What really hits me hard, even after all this time, is days like today. I woke up early, but skipped class because my broken ankle is killing me. About a month ago, I did on a tumbling pass during cheer practice. I landed that tumbling pass in a crack, and both dislocated and broke my ankle. Not to be a sad sack, but I also broke my hand back in November, stunting in cheer practice. It really sucks to work so hard for something and it stay just out of your reach. It’s a lot like how I feel on my scooter every day, because I can’t walk for a few months. Sometimes I try to roll through somewhere or over something, and my wheel gets caught wrong, and I have to stop and readjust and continue. That’s how my life feels right this second. I tried to be the best I could, and my hand caught me up. I worked my ass off and did hardcore workouts for two months on top of practice, came back stronger, and I seem to have gotten caught up again. And here I am, currently readjusting my life and getting back on the scooter.
So today, I made it to practice. I worked the radio for roughly two and a half hours, watching girls in spandex and black shirts with the blue emblem for our university proudly on the front, doing things that are absolutely insane. It isn’t the girls that I like to watch, though. The boys impress me more every time I watch, with their sassy motions and mouthing the words to the music, all while completing skills I could never dream of being able to do. (And I’m a tumbler.) The looks on their faces are priceless; they have the biggest expressions you’ve ever seen. This feigned excitement while they are pushing themselves physically to the max is what makes it so entertaining to watch. That’s what you look for when you’re judging, their energy. A good team, a nationals winning team, puts a smile on their face and makes you want to watch them make what they do look easy. It’s amazing, but for me, it’s hard to watch.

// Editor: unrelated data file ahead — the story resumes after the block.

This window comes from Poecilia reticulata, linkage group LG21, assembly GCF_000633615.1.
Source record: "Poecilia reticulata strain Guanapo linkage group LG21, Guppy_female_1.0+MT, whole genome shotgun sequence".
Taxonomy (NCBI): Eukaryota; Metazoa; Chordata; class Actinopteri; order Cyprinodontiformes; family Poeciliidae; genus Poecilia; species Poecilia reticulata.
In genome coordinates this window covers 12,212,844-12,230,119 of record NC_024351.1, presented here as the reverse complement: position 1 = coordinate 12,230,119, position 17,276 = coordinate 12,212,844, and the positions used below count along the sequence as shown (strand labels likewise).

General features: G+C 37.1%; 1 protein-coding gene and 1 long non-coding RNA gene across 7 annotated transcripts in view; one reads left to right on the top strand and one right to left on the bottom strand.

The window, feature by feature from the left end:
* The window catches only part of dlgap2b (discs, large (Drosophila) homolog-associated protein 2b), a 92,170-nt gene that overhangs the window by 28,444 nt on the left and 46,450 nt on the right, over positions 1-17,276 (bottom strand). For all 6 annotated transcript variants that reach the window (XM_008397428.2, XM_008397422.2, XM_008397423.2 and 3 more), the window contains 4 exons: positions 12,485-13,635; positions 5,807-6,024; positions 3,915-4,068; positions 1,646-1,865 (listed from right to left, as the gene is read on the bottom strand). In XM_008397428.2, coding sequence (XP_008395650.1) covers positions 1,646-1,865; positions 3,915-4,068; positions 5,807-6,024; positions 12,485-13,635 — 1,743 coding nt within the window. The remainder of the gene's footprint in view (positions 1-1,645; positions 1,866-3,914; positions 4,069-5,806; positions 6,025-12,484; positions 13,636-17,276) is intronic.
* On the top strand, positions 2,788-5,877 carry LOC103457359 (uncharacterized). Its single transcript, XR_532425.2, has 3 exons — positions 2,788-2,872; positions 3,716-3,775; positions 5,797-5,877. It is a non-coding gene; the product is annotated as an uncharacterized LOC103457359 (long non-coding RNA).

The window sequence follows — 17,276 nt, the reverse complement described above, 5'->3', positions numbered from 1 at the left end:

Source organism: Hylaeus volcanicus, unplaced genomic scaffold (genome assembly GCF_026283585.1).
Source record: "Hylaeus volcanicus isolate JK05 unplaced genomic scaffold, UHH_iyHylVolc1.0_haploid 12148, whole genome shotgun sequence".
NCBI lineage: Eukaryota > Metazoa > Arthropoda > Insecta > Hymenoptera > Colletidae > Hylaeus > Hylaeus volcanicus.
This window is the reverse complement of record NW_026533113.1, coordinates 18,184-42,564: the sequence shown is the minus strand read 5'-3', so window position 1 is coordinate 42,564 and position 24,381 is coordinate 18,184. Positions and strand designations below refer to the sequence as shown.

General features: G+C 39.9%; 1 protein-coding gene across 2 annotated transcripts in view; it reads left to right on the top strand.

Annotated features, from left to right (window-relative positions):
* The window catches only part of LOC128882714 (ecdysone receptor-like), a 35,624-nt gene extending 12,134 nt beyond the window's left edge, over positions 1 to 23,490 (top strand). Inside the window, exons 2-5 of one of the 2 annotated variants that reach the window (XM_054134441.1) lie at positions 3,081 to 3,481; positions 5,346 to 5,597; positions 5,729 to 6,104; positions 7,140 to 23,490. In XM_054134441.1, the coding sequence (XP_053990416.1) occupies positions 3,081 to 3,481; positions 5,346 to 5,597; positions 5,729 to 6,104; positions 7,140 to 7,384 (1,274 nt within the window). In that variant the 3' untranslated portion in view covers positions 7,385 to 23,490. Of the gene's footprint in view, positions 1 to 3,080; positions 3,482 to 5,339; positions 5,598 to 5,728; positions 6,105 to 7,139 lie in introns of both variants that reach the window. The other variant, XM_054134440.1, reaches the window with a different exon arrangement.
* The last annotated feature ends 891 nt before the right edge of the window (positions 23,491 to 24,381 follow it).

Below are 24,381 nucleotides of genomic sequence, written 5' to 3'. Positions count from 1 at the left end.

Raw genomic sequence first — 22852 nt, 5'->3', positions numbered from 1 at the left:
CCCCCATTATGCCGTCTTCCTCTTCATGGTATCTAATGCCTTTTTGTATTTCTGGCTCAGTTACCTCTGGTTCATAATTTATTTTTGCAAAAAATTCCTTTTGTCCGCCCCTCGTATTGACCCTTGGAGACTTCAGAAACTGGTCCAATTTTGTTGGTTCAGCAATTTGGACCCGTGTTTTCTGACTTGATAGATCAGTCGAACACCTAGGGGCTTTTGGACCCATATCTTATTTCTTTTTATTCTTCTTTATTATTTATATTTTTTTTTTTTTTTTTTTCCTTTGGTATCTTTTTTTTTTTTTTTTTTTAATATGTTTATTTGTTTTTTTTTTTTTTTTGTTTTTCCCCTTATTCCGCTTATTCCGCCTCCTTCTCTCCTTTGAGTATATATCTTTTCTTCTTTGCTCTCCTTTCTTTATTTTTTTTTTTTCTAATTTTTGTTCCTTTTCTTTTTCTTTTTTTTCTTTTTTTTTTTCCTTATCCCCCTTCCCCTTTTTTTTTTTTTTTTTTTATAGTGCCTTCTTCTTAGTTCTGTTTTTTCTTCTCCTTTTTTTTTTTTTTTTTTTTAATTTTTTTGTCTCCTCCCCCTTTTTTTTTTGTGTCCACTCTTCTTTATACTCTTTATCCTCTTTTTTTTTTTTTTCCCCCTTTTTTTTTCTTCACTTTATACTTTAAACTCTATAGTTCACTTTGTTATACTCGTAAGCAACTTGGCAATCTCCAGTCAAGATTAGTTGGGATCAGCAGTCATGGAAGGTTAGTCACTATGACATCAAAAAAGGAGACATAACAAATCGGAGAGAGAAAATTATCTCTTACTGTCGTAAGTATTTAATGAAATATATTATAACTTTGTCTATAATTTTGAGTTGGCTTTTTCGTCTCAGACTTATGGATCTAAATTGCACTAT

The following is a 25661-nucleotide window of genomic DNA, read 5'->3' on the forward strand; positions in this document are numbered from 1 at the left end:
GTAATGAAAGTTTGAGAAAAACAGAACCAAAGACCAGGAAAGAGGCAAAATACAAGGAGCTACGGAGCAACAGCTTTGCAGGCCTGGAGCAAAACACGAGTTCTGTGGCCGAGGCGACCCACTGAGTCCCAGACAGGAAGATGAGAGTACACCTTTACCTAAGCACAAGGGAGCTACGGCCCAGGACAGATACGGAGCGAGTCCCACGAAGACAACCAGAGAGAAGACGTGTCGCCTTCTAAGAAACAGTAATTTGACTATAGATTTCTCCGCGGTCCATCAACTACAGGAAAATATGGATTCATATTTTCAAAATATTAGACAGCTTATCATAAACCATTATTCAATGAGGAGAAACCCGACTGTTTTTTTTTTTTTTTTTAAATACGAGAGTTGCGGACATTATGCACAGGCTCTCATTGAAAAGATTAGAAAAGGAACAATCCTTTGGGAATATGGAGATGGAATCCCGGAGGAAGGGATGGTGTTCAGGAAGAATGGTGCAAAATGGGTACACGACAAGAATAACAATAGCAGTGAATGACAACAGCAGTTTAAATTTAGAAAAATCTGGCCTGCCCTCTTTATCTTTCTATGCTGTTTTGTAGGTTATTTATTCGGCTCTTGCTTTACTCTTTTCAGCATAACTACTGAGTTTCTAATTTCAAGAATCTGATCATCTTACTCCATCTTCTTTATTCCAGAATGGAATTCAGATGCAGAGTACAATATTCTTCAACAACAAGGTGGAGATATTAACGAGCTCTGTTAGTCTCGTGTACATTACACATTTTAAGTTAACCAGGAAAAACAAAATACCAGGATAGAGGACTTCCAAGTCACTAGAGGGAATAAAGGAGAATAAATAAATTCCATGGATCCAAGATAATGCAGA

I’ve always been of the mindset that, if I want something done right, I need to do it myself. Not to suggest that I’m not a team player. I am, and I couldn’t do anything without my team. It just makes it hard to watch my team do the routine that I had been a part of, and was thinking about how to improve every day, without me. They are strong and dedicated, and we will win as a family…but it’s hard to claim that for myself. I won’t be able to be a part of the feelings I know are part of the experience, because I’ll be speaking in second person. I don’t want to have to say “You can do it,” because I feel like I can do it… but then again, I can’t walk.